sansho

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nice review, @ethompson

maybe a new breed of synthetic 'play stone' is needed
imagine relatively soft brick that gets real muddy. filled with a mixed range of fine cBN particles... and geosmin. :upsidedownspin:
 

ptolemy

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I wonder how those chinese DMD resis diamond stones are on it
 

zizirex

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Funny, I have his Magnacut, yet I still have to make a nice edge on my Suita. it does hold an edge on light kitchen works, but it's not super hard to sharpen and mine is a workhorse ground.
 
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You made me feel much better after my total failure to get a decent edge with an SG4000.

Digging more into this:

Sharpening a carbon steel knife, we can get a sharp edge even off #200 grit. However, a knife made of wear-resistant alloys, we have to apex on #1000, and then polish and polish through a sequence of progressively finer diamonds/CBN; you cannot get a lasting sharp edge on these premium steels off the #1000 - you need a finer grit than that, much finer.
If you don’t have coarse diamond or CBN, it is OK to grind bevels of your wear-resistant blade with a coarse silicon carbide abrasive; however, setting the edge apex and honing must be done with diamonds/CBN for the lasting sharp edge. From the #1000 and finer must be diamonds or CBN. Honing the wear-resistant edge with conventional compounds, including fine ceramic hones, is the main cause of them dulling early – if you use them on your high-end knife, it may perform even worse than a mainstream knife.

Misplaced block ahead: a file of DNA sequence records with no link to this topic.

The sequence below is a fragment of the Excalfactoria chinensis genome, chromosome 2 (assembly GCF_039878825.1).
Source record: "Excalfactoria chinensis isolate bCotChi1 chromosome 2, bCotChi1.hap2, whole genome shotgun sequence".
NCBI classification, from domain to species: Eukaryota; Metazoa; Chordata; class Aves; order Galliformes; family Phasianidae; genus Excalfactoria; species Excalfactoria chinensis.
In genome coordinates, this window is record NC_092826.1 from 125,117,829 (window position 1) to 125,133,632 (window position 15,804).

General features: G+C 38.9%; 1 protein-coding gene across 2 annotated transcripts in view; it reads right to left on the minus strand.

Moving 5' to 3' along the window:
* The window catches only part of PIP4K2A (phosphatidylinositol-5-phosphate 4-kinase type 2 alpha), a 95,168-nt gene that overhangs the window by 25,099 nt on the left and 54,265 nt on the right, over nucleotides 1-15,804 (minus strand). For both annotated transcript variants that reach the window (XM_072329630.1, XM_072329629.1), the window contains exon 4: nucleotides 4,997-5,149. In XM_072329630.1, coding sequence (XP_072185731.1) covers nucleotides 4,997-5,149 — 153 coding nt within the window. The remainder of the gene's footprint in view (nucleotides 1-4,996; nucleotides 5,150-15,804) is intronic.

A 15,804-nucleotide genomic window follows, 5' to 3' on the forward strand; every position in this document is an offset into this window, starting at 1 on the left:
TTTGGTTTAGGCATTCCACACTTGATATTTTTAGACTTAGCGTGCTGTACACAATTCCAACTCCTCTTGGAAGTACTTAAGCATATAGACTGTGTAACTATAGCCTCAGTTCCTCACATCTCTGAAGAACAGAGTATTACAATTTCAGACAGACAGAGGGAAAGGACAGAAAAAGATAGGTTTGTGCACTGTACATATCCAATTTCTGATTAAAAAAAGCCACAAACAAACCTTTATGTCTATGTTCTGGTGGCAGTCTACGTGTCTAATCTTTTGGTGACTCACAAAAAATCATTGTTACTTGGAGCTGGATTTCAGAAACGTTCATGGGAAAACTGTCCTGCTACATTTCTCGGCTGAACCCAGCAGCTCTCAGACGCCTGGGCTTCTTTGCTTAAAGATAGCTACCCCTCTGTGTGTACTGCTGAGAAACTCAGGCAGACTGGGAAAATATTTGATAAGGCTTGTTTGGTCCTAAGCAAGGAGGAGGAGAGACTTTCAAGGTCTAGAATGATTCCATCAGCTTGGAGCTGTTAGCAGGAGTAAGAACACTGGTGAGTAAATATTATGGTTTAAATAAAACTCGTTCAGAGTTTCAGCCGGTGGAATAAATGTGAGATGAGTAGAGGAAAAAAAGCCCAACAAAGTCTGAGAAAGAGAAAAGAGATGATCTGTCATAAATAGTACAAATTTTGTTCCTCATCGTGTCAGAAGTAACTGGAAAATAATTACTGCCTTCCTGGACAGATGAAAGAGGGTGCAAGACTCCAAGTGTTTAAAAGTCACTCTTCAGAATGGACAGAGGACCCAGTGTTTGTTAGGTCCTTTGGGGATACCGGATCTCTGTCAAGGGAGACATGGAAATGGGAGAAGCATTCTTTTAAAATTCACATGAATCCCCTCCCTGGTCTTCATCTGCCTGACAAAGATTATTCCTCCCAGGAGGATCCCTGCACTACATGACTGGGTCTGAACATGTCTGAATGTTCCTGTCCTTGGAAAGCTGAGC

See our research “Edge Rolling in High Vanadium Knives Sharpened with Aluminium Oxide versus CBN/Diamond” in the Edge Stability Testing section on our website.
 
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Sharpening a carbon steel knife, we can get a sharp edge even off #200 grit. However, a knife made of wear-resistant alloys, we have to apex on #1000, and then polish and polish through a sequence of progressively finer diamonds/CBN; you cannot get a lasting sharp edge on these premium steels off the #1000 - you need a finer grit than that, much finer.
This is simply wrong as can be seen from all of Larrin's testing, Shawn's testing and many others that test cutting on rope, cardboard, etc. Most use relatively coarse finish 400-600 grit and clearly show longer lasting edges on high wear resistant steels.

They also claim that it is a rolling test, so it is odd not to standardized for hardness, since it seems that strength/hardness would be the main contributing factor in such a test, assuming same geometry of course. The assumption is also that the blunting is from plastic deformation, rolling, but how do they determine this is what caused blunting and not microchipping for example, they don't indicate that they actually looked at the edge under a microscope.
 

HumbleHomeCook

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This is simply wrong as can be seen from all of Larrin's testing, Shawn's testing and many others that test cutting on rope, cardboard, etc. Most use relatively coarse finish 400-600 grit and clearly show longer lasting edges on high wear resistant steels.

They also claim that it is a rolling test, so it is odd not to standardized for hardness, since it seems that strength/hardness would be the main contributing factor in such a test, assuming same geometry of course. The assumption is also that the blunting is from plastic deformation, rolling, but how do they determine this is what caused blunting and not microchipping for example, they don't indicate that they actually looked at the edge under a microscope.

Agreed. My K390 cardboard slayer never goes above 600 and often stays at 300.